In the UK, steroid possession is not criminalised – although they are illegal to sell – so it may have higher rates of use and disclosure than in other western countries. But it is clear that the steroids boom is not only a UK phenomenon. A study in the US using data going back to the 1980s suggests that up to 4% of men use steroids at some point in their lives. A recent smaller scale study published in 2022 found the rate of steroid use in adolescent boys in Minnesota was almost 7%. An analysis of 187 studies around the world found that in countries where data existed, 6.4% of men and 1.6% of women had used steroids at some point.

Over the past six months, I have spoken with more than 30 steroid users from different walks of life, as well as gym owners, former pro bodybuilders and powerlifters, fitness influencers and people familiar with the dealers who sell these drugs or cook them up in underground labs. What became clear through these conversations was that the values of previously marginal subcultures long associated with steroid use – such as bodybuilding or powerlifting – have increasingly entered the mainstream. They have flourished on social media, at the same time that larger cultural taboos around drugs and medical interventions have faded. The result is that more young men now feel drawn, or pushed, to transcend their natural limits in a way that would have seemed frightening or pathological to previous generations. As one 20-year-old in the West Country taking his first course of steroids told me, he was initially “terrified about the idea of sticking a needle with mostly unknown contents in”. Now, though, it’s as easy “as waking up and making a brew in the morning”.

I also spoke to doctors, scientists and harm-reduction workers who are studying the long-term effects of these drugs, many of which are still poorly understood. Some predict a tsunami of health problems crashing over the current cohort of users in two or three decades, burdening health services with their weak hearts and testicles, and currently only hinted-at cognitive impairments. In 2018 a group of prominent researchers published a review calling steroids a “hidden epidemic”, and a “looming public health threat” in the US. Other experts believe the effects can be managed. But one thing everyone I spoke with agreed on was that steroid use would continue to grow. “It’s not just a certain kind of person, certain region, certain gym,” says McVeigh. “What we have learned is: wherever we look for steroid use, we find it.”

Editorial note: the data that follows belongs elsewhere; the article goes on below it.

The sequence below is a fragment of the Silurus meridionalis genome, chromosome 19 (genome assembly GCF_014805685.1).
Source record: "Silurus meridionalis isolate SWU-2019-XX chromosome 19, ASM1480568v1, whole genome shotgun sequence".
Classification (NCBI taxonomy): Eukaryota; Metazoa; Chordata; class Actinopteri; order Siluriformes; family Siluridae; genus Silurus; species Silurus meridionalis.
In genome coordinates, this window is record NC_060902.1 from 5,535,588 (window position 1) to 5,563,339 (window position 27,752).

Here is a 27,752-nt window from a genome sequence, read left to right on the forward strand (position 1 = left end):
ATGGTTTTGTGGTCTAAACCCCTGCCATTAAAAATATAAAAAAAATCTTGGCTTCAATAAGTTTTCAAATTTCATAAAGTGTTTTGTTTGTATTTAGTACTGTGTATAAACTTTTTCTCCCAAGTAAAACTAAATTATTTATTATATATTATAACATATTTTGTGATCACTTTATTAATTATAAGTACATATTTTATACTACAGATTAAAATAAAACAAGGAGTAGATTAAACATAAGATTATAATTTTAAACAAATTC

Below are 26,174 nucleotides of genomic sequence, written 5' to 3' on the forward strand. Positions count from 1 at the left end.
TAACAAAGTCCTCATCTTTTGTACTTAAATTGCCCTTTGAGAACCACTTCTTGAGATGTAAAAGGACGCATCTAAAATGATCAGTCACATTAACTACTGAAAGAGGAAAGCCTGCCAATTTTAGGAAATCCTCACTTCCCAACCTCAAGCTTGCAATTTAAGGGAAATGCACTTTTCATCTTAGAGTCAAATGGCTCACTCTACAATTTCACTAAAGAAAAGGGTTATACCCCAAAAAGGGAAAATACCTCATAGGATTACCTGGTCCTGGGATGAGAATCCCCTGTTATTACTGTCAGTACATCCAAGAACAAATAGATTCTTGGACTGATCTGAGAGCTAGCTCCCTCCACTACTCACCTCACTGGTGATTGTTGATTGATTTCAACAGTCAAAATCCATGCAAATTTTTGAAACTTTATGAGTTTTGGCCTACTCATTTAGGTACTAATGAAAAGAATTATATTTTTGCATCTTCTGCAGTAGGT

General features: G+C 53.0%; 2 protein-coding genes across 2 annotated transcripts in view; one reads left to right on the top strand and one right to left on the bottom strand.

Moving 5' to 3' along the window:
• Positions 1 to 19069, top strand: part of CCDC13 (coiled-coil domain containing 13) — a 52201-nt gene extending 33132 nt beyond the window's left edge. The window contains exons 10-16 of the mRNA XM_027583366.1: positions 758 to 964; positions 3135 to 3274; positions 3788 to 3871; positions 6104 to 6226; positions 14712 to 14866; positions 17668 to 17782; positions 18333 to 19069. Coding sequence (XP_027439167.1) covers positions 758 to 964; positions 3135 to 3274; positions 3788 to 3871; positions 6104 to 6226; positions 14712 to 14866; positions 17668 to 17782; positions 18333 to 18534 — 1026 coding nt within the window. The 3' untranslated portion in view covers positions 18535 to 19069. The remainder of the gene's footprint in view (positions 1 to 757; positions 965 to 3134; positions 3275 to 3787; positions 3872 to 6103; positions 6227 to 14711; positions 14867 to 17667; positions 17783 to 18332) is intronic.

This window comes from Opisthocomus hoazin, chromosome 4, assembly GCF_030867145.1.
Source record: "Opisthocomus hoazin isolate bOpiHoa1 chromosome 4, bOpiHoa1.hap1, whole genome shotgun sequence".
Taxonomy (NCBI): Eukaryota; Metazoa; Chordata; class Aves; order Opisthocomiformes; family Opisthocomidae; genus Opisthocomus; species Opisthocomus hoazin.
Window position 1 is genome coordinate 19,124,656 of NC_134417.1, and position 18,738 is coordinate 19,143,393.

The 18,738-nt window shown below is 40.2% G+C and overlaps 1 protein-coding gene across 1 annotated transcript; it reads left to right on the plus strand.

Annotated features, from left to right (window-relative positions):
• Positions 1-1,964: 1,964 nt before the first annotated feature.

There was, in all my conversations, a resignation that steroid use was only going to grow over the coming years. If that’s right, it will make understanding the long-term consequences “incredibly urgent”, says Findlay, the harm-reduction expert. “The question for us really, in medicine, is not why people are using, but what exactly the dangers are,” says Jayasena, the Imperial College endocrinologist. “A very rigorous study in Denmark showed us that over a decade, your overall chance of death taking steroids triples versus non users. That’s about the same risk as cocaine, but less than a third of heroin use,” he told me.

The basic medical consensus is that during the period when steroids are being taken, the risks are high. A study in Australia in 2020 showed that while taking steroids affected basic heart functions, after steroid use had ceased, the heart appeared to rebound, recovering over the course of a year or more. This is less true of the testicles. While many men will regain the ability to produce their own testosterone – and make viable sperm – for some, “it simply never comes back, and we’re not sure why, says Jayasena.